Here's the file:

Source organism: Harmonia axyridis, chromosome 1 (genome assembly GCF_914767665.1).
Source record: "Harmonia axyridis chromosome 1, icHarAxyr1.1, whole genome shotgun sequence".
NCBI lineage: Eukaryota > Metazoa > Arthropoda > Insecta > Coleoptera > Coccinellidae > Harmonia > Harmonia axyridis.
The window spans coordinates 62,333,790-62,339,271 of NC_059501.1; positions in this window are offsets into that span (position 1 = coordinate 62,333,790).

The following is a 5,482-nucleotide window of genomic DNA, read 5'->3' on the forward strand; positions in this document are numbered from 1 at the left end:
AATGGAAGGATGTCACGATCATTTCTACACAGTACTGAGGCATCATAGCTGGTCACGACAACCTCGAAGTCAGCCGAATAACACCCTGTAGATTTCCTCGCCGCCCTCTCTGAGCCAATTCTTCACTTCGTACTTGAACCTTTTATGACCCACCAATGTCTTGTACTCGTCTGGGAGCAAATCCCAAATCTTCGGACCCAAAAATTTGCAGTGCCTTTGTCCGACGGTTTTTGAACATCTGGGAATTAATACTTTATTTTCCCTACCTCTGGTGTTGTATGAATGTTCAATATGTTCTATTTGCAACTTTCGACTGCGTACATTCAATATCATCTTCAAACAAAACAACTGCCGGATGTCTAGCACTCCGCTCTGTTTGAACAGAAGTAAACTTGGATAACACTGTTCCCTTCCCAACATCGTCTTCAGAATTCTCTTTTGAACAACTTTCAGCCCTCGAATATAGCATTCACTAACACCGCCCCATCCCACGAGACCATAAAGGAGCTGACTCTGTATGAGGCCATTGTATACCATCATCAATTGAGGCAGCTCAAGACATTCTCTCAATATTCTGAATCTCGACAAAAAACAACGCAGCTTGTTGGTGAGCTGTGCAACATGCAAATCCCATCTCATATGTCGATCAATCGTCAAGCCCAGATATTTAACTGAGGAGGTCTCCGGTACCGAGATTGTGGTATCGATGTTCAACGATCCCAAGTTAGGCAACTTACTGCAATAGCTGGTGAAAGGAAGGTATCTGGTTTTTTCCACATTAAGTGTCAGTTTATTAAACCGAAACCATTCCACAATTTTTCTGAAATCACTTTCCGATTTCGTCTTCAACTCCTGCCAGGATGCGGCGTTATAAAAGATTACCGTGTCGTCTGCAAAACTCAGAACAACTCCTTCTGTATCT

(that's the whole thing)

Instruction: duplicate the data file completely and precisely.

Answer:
Source organism: Harmonia axyridis, chromosome 1 (genome assembly GCF_914767665.1).
Source record: "Harmonia axyridis chromosome 1, icHarAxyr1.1, whole genome shotgun sequence".
NCBI lineage: Eukaryota > Metazoa > Arthropoda > Insecta > Coleoptera > Coccinellidae > Harmonia > Harmonia axyridis.
The window spans coordinates 62,333,790-62,339,271 of NC_059501.1; positions in this window are offsets into that span (position 1 = coordinate 62,333,790).

The following is a 5,482-nucleotide window of genomic DNA, read 5'->3' on the forward strand; positions in this document are numbered from 1 at the left end:
AATGGAAGGATGTCACGATCATTTCTACACAGTACTGAGGCATCATAGCTGGTCACGACAACCTCGAAGTCAGCCGAATAACACCCTGTAGATTTCCTCGCCGCCCTCTCTGAGCCAATTCTTCACTTCGTACTTGAACCTTTTATGACCCACCAATGTCTTGTACTCGTCTGGGAGCAAATCCCAAATCTTCGGACCCAAAAATTTGCAGTGCCTTTGTCCGACGGTTTTTGAACATCTGGGAATTAATACTTTATTTTCCCTACCTCTGGTGTTGTATGAATGTTCAATATGTTCTATTTGCAACTTTCGACTGCGTACATTCAATATCATCTTCAAACAAAACAACTGCCGGATGTCTAGCACTCCGCTCTGTTTGAACAGAAGTAAACTTGGATAACACTGTTCCCTTCCCAACATCGTCTTCAGAATTCTCTTTTGAACAACTTTCAGCCCTCGAATATAGCATTCACTAACACCGCCCCATCCCACGAGACCATAAAGGAGCTGACTCTGTATGAGGCCATTGTATACCATCATCAATTGAGGCAGCTCAAGACATTCTCTCAATATTCTGAATCTCGACAAAAAACAACGCAGCTTGTTGGTGAGCTGTGCAACATGCAAATCCCATCTCATATGTCGATCAATCGTCAAGCCCAGATATTTAACTGAGGAGGTCTCCGGTACCGAGATTGTGGTATCGATGTTCAACGATCCCAAGTTAGGCAACTTACTGCAATAGCTGGTGAAAGGAAGGTATCTGGTTTTTTCCACATTAAGTGTCAGTTTATTAAACCGAAACCATTCCACAATTTTTCTGAAATCACTTTCCGATTTCGTCTTCAACTCCTGCCAGGATGCGGCGTTATAAAAGATTACCGTGTCGTCTGCAAAACTCAGAACAACTCCTTCTGTATCT